Deputy violently ends high-speed chase to 'protect other drivers'


A sheriff's deputy in Thurston County, Washington, used the push bars on his patrol SUV to ram a car he was chasing at speeds in excess of 100 mph in a pursuit spanning Thurston and Pierce counties Monday night.

The rear-end collision pushed the speeding car into a guardrail and prevented the suspect from going the wrong way on Interstate 5 near Dupont.

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Thurston County Sheriff Sgt. Dave Odegaard told KIRO7 that the deputy made a split-second decision from his training to use a maneuver called a "Tactical Vehicle Intervention" or TVI.

"The suspect's intent was to get onto Interstate 5 using the southbound lanes in a northbound direction opposite the flow of traffic," Odegaard said. "That generally causes disastrous accidents."

Deputies are trained to stop chasing vehicles when they travel the wrong way on highways and one-way streets.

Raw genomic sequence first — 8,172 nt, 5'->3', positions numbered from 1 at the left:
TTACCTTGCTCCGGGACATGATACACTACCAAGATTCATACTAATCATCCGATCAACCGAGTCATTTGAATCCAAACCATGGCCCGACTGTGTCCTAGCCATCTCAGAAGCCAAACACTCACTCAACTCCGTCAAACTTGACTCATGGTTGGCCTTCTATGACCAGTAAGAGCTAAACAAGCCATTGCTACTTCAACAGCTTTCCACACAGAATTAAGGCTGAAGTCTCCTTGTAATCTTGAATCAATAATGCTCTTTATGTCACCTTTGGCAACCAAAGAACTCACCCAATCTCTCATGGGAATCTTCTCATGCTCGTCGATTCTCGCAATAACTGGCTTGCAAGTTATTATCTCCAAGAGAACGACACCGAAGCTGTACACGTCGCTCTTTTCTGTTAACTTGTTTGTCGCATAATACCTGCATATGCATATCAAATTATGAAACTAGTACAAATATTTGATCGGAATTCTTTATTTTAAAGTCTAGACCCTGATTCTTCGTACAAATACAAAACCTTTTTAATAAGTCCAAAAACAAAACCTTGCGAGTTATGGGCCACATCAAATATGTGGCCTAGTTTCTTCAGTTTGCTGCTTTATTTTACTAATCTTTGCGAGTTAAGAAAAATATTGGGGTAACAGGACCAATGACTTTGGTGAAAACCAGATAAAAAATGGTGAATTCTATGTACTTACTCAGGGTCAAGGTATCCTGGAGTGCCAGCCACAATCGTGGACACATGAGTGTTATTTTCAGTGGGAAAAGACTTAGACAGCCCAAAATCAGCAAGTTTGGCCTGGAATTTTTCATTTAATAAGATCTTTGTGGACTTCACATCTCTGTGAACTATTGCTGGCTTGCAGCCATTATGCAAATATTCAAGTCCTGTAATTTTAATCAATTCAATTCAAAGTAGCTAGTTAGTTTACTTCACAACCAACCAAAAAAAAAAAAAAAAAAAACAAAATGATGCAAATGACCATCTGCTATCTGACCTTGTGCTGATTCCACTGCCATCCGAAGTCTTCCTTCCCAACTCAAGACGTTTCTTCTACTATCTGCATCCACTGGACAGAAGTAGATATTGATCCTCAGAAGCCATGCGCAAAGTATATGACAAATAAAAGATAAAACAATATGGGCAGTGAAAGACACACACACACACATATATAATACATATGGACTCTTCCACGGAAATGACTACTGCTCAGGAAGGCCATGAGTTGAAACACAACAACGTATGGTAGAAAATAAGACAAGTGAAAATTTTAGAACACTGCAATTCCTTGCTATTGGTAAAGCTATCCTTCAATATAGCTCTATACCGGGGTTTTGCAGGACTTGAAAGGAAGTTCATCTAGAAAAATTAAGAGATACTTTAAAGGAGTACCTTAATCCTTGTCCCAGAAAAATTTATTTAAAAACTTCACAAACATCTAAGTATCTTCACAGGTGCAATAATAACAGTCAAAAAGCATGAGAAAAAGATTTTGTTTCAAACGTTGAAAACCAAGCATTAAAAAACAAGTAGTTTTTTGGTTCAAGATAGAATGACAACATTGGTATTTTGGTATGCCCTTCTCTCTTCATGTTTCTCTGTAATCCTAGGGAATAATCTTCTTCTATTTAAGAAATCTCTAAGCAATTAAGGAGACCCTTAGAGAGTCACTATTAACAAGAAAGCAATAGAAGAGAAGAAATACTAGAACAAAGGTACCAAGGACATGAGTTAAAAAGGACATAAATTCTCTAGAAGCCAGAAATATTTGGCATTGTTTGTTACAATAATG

Washington State Patrol troopers say almost every wrong-way driver on I-5 ends up hitting multiple cars, and many incidents turn deadly.

A wrong-way driver died in January when she slammed into an ambulance head on, injuring everyone inside including the patient.

The deputy's supervisors believe he may have saved lives by slamming the car to a stop.

"That's my initial feeling," Odegaard said. "Just looking at the traffic here on a car doing 120 miles an hour hitting I-5 southbound, people can't anticipate that car coming at you." 

Odegaard said the suspect, who ran from the crash scene and fought with deputies, was wanted on multiple felony warrants.

A female passenger who was injured in the collision was identified as the suspect's cousin. Deputies said she was trying to get out of the car during the chase so the suspect may also be charged with unlawful imprisonment in addition to felony eluding and assaulting an officer.


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